The Civil Rights Era, which began in the 1950s, was marked by a period of unprecedented protest against the condition of blacks. Resistance to racial segregation and discrimination with strategies such as civil disobedience or nonviolent resistance, which included marches, boycotts, freedom rides, rallies and other tactical protests, received national attention as newspaper, radio, and television reporters documented the struggle to end racial inequality. James Cone notes that in the South, where Martin King grew up, “WHITE ONLY” signs for waiting rooms, restrooms, water fountains and eating places constantly reminded young Martin of the second-class citizenship accorded to blacks in a white man’s society.[v] In the North, industrialization and rapid urbanization spawned other problems including the spread of slums and poverty. Cone suggests that in contrast to Martin, Malcolm was a product of the northern “black masses living at the bottom of the social heap.”[vi]

Fowl and Jones note that scholars have started to recognize the central role communities play in the formation of character and in ethical deliberation.[vii] As such, understanding the communities that were instrumental in shaping the character of Martin and Malcolm provides important insight into the very different views these two men held about America at the beginning of their public ministry. Indeed, as Tunde Adeleke suggests, Martin’s and Malcolm’s personalities and ideological values were shaped by the realities of their conflicting backgrounds.[viii]

Born January 15, 1929, Martin King was well educated, culturally refined, and politically aware. Cone states that the optimism and the idea of the “American dream” that dominated the speeches and writings of King were shaped by a relatively affluent social, religious and educational upbringing.[ix] He indicates that King believed that if other Negroes were given the same opportunity they too would manifest similar social and educational development. In 1949, when he was a student at Crozer Theological Seminary, King wrote:

It is quite easy for me to think of a God of love mainly because I grew up in a family where love was central and where lovely relationships were ever present. It is quite easy for me to think of the universe as basically friendly mainly because of my uplifting hereditary and environmental circumstances. It is quite easy for me to lean more toward optimism than pessimism about human nature mainly because of my childhood experiences. It is impossible to get to the roots of one’s religious attitudes without taking into account the psychological and historical factors that play upon the individual.[x]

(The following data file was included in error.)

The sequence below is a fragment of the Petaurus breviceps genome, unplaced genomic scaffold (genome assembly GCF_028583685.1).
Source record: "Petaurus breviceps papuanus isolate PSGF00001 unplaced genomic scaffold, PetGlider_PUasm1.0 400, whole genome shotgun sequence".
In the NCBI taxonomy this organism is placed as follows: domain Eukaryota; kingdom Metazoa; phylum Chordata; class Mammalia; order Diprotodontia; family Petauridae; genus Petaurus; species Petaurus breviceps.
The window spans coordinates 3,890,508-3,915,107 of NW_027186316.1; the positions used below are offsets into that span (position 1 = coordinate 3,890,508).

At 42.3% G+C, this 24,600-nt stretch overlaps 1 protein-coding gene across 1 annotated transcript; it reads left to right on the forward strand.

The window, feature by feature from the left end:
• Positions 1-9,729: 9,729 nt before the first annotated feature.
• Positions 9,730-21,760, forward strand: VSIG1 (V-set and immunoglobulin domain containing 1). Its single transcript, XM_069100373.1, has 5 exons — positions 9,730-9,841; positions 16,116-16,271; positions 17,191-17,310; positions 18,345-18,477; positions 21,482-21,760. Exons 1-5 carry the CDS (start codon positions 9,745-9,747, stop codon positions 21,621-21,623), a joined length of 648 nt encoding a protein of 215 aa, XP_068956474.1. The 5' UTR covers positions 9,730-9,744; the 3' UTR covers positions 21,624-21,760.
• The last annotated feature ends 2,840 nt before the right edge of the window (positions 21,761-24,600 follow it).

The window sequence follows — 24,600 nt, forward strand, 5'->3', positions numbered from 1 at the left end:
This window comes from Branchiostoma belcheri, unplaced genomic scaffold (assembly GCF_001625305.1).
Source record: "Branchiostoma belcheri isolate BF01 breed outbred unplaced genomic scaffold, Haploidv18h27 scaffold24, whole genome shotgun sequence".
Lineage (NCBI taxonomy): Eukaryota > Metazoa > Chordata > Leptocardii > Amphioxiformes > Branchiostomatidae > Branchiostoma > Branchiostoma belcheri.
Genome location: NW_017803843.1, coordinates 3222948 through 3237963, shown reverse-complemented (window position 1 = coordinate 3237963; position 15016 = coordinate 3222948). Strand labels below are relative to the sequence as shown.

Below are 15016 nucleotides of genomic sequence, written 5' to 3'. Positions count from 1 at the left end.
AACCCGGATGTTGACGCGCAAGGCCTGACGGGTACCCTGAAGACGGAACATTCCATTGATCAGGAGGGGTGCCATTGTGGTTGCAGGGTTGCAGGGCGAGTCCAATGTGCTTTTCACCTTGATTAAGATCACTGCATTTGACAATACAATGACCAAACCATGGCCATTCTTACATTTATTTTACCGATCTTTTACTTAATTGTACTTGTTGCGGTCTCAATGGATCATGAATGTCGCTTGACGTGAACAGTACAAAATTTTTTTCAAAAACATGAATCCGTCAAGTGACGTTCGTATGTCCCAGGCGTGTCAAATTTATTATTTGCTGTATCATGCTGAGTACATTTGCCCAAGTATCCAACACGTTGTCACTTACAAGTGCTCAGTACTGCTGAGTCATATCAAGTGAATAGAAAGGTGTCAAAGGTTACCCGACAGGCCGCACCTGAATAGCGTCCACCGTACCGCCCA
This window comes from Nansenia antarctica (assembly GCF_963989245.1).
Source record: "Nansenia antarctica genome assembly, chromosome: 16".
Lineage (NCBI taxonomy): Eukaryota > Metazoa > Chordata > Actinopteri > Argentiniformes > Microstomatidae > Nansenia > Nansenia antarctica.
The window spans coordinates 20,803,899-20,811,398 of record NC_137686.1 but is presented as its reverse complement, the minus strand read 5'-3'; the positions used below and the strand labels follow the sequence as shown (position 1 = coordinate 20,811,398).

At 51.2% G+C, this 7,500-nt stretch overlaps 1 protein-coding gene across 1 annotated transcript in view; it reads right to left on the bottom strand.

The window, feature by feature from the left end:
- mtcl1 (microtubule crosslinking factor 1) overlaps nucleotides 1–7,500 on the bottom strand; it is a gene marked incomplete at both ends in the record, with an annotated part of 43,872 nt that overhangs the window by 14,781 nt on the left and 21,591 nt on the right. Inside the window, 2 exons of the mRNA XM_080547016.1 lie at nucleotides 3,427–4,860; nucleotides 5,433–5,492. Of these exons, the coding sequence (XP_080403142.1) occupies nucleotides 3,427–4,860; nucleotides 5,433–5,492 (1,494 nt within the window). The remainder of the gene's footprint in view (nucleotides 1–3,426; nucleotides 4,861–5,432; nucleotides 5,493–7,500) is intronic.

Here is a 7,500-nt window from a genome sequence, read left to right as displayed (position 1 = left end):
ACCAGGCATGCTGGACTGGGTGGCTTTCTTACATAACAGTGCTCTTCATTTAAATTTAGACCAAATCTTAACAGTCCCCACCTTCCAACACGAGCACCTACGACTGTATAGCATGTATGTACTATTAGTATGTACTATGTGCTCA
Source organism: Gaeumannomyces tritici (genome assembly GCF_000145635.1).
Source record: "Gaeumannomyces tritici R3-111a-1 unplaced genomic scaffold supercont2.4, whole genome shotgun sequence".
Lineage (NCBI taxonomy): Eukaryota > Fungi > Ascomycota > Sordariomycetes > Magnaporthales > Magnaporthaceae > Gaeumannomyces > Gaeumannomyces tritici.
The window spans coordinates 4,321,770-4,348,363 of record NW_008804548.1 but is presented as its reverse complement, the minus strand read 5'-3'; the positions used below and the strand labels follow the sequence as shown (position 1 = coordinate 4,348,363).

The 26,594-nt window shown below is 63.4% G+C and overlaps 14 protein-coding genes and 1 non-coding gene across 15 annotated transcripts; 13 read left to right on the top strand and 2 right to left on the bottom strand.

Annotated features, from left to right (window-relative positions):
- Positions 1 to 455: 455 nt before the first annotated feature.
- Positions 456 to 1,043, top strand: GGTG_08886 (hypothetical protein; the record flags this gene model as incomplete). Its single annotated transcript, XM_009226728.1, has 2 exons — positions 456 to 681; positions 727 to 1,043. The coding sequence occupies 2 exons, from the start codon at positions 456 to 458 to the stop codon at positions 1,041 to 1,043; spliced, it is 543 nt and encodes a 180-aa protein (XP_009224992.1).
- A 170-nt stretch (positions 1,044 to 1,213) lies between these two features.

King’s father and maternal grandfather were prominent Baptist preachers, each serving as Pastor of the Ebeneezer Baptist Church in Atlanta, Georgia.[xi] Cone states that both men actively participated as community leaders in fighting for equality and justice. He indicates they combined the self-help, accommodation philosophy of Booker T. Washington and the protest, integrationist philosophy of Frederick Douglass. Cone argues that education played an important role in shaping young Martin and notes that the social and intellectual environment at Crozer and later at Boston University served to reinforce King’s optimism.

Born Malcolm Little on May 19, 1925, Malcolm X  grew up in Lansing, Michigan.[xii] Like Martin, Malcolm X was the son of a Baptist preacher. Earl Little, as Cone points out, was a “jackleg” preacher who was never called to a permanent pastorate.[xiii] Yet Earl Little was deeply involved in black people’s struggle for dignity and justice as an organizer for Marcus Garvey’s Universal Negro Improvement Association. When Malcolm was six years old, his father Earl was killed and his mother was forced to accept public relief. She later suffered a mental breakdown and was placed in a state hospital. At this point, the authorities came in and the Little children were scattered in different places, as public wards.[xiv] Malcolm became the ward of a white couple that ran a correctional school for white boys where, according to Cone, Malcolm’s church and educational experiences were primarily defined by whites. At age fifteen, Malcolm dropped out of school. In his autobiography, he spoke on environmental influences.

People are always speculating - why am I as I am? To understand that of any person, his whole life, from birth, must be reviewed. All our experiences fuse into our personality. Everything that ever happened to us is an ingredient…. I think that an objective reader may see how in the society to which I was exposed as a black youth here in America, for me to wind up in prison was just about inevitable.[xv]